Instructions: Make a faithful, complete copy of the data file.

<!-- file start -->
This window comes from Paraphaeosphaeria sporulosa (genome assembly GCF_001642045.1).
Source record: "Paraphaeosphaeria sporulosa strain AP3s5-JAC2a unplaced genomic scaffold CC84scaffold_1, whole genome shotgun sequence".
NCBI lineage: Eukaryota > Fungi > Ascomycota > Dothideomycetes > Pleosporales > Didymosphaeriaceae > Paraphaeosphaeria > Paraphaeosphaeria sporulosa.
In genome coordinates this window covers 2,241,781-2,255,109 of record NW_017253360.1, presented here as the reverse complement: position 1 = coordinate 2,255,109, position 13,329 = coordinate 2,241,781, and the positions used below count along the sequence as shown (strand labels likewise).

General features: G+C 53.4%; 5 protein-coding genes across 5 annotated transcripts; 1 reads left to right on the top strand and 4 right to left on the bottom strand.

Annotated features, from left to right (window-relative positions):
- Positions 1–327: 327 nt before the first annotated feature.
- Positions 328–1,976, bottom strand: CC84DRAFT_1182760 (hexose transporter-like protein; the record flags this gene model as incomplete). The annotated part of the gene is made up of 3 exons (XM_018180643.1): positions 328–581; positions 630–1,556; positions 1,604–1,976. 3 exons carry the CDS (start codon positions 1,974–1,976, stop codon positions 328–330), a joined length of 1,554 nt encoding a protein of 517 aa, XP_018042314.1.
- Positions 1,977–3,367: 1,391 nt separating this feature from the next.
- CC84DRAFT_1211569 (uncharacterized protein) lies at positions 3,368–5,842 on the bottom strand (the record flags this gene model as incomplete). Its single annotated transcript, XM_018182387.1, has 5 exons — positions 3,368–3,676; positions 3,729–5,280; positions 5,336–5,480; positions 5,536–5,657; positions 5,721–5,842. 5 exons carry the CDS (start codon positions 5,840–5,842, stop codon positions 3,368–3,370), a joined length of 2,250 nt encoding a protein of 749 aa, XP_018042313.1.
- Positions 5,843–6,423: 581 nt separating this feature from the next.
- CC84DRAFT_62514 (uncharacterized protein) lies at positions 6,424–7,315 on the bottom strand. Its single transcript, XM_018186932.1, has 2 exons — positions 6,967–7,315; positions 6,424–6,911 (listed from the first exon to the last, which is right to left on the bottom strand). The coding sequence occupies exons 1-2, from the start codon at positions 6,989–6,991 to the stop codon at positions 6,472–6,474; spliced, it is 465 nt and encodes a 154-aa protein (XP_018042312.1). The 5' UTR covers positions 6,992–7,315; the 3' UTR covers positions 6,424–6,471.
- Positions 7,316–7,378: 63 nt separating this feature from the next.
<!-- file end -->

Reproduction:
This window comes from Paraphaeosphaeria sporulosa (genome assembly GCF_001642045.1).
Source record: "Paraphaeosphaeria sporulosa strain AP3s5-JAC2a unplaced genomic scaffold CC84scaffold_1, whole genome shotgun sequence".
NCBI lineage: Eukaryota > Fungi > Ascomycota > Dothideomycetes > Pleosporales > Didymosphaeriaceae > Paraphaeosphaeria > Paraphaeosphaeria sporulosa.
In genome coordinates this window covers 2,241,781-2,255,109 of record NW_017253360.1, presented here as the reverse complement: position 1 = coordinate 2,255,109, position 13,329 = coordinate 2,241,781, and the positions used below count along the sequence as shown (strand labels likewise).

General features: G+C 53.4%; 5 protein-coding genes across 5 annotated transcripts; 1 reads left to right on the top strand and 4 right to left on the bottom strand.

Annotated features, from left to right (window-relative positions):
- Positions 1–327: 327 nt before the first annotated feature.
- Positions 328–1,976, bottom strand: CC84DRAFT_1182760 (hexose transporter-like protein; the record flags this gene model as incomplete). The annotated part of the gene is made up of 3 exons (XM_018180643.1): positions 328–581; positions 630–1,556; positions 1,604–1,976. 3 exons carry the CDS (start codon positions 1,974–1,976, stop codon positions 328–330), a joined length of 1,554 nt encoding a protein of 517 aa, XP_018042314.1.
- Positions 1,977–3,367: 1,391 nt separating this feature from the next.
- CC84DRAFT_1211569 (uncharacterized protein) lies at positions 3,368–5,842 on the bottom strand (the record flags this gene model as incomplete). Its single annotated transcript, XM_018182387.1, has 5 exons — positions 3,368–3,676; positions 3,729–5,280; positions 5,336–5,480; positions 5,536–5,657; positions 5,721–5,842. 5 exons carry the CDS (start codon positions 5,840–5,842, stop codon positions 3,368–3,370), a joined length of 2,250 nt encoding a protein of 749 aa, XP_018042313.1.
- Positions 5,843–6,423: 581 nt separating this feature from the next.
- CC84DRAFT_62514 (uncharacterized protein) lies at positions 6,424–7,315 on the bottom strand. Its single transcript, XM_018186932.1, has 2 exons — positions 6,967–7,315; positions 6,424–6,911 (listed from the first exon to the last, which is right to left on the bottom strand). The coding sequence occupies exons 1-2, from the start codon at positions 6,989–6,991 to the stop codon at positions 6,472–6,474; spliced, it is 465 nt and encodes a 154-aa protein (XP_018042312.1). The 5' UTR covers positions 6,992–7,315; the 3' UTR covers positions 6,424–6,471.
- Positions 7,316–7,378: 63 nt separating this feature from the next.